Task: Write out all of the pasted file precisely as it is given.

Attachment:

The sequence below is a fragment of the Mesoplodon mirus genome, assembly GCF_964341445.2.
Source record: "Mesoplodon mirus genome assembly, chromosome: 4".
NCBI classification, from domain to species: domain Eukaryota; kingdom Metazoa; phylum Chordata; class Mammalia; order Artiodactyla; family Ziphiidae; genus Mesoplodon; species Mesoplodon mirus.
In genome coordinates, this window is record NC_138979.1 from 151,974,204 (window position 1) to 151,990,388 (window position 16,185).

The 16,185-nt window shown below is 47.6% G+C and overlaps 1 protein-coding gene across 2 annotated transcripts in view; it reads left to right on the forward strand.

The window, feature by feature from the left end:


The sequence below is a fragment of the Mesoplodon mirus genome, assembly GCF_964341445.2.
Source record: "Mesoplodon mirus genome assembly, chromosome: 4".
NCBI classification, from domain to species: domain Eukaryota; kingdom Metazoa; phylum Chordata; class Mammalia; order Artiodactyla; family Ziphiidae; genus Mesoplodon; species Mesoplodon mirus.
In genome coordinates, this window is record NC_138979.1 from 151,974,204 (window position 1) to 151,990,388 (window position 16,185).

The 16,185-nt window shown below is 47.6% G+C and overlaps 1 protein-coding gene across 2 annotated transcripts in view; it reads left to right on the forward strand.

The window, feature by feature from the left end: